It’s rare to find over 400 types of plants and wildflowers all in place, but attendees at Mission College’s 41st Annual Wildflower Show on the weekend of April 27-28 found just that. An estimated 500-700 people attended the event, hosted by the California Native Plant Society’s Santa Clara Valley Chapter and the Mission College Biological Sciences Department.
“One of the objectives of having this show is so that people can know what they could find if they were to go into the hills and look at the wildflowers,” says David Chapman, chairman for this year’s show. “Another objective is to give people appreciation of the wide variety of plants and wildflowers we have here. Our broader goal is to convince people of the value of native plants so they can help preserve them.”
“Some of the [plants and wildflowers] come from the Mount Hamilton range,” Chapman says. “Some of them come from the Santa Cruz Mountains. Some of them come from the coast. We have a few from all around the state from members’ yards.”
A member of the plant society brought in a collection of dudleya, which are succulent plants that can grow in the cracks of rocks. According to Chapman, the dudleya are also marked by their thick leaves. A wide variety of these plants come from the same genus; they are like brothers and sisters.
Other native plants at the show included wild onions, Mariposa lilies, and brodiaea – bulbs that would bloom in the next few weeks. Chapman was also enthusiastic about the display of California poppies and the Clarkia, a spring wildflower named for the Lewis and Clark expedition.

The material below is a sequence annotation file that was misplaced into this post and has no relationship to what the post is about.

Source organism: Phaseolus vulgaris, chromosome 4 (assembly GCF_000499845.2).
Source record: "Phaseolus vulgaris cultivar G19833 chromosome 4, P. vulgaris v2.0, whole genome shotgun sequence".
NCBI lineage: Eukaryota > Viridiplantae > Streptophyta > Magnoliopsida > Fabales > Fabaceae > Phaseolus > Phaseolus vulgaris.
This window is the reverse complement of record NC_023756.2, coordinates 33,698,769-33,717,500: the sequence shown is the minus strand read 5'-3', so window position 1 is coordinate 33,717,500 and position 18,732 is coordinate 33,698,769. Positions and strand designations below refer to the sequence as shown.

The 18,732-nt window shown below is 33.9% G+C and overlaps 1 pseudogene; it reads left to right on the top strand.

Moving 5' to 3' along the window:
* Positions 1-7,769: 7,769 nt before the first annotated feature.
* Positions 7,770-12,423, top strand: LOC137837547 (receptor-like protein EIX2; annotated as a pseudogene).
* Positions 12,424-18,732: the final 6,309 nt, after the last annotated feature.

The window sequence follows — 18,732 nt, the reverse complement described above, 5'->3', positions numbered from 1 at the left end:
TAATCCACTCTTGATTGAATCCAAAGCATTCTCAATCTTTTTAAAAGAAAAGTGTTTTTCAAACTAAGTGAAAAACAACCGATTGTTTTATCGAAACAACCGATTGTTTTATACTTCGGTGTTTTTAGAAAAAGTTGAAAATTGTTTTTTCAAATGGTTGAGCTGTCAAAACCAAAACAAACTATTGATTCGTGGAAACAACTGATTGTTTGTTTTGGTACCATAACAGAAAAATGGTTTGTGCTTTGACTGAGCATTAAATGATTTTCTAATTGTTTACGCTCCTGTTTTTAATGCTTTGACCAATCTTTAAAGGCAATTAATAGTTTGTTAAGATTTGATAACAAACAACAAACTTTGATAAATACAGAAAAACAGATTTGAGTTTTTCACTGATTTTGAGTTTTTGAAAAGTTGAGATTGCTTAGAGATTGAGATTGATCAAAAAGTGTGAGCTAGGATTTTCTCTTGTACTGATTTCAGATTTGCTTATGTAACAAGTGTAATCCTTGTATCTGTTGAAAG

“The lupine plant is blooming right now,” says Toni Gregorio-Bunch, a volunteer for the plant society, as she points to some flowers with little purple blossoms.
Visitors to the show admired the paintings of artist Trevlyn Williams, a former high school biology teacher who is now an environmental educator.
“I want to replicate the beauty of the natural environment in my art,” Williams says. “People like roses, and that’s great, but we also need to appreciate our natural environment [where there are other species besides roses].”
Another lover of the natural environment is Emily Chin, owner of Floral Creations. At the show, Chin was selling pretty cards, coasters, bookmarks, and framed art; all items were made from real flowers.
“All the flowers pressed into the cards came from my yard,” says Chin, a former molecular geneticist. “There were no chemicals used to make any of my products.
Show visitors attended classes on a variety of topics, including wildflower identification, gardening native plants, and photographing wildflowers. A table was also set aside for children to do art projects with themes related to nature.
According to Chapman, the California Native Plant Society’s Santa Clara Valley Chapter hosts lectures every month on gardening native plants. The group also goes on hikes and other field trips. Visit www.cnps-scv.org for more information or call 650-260-3450 to find out about future events.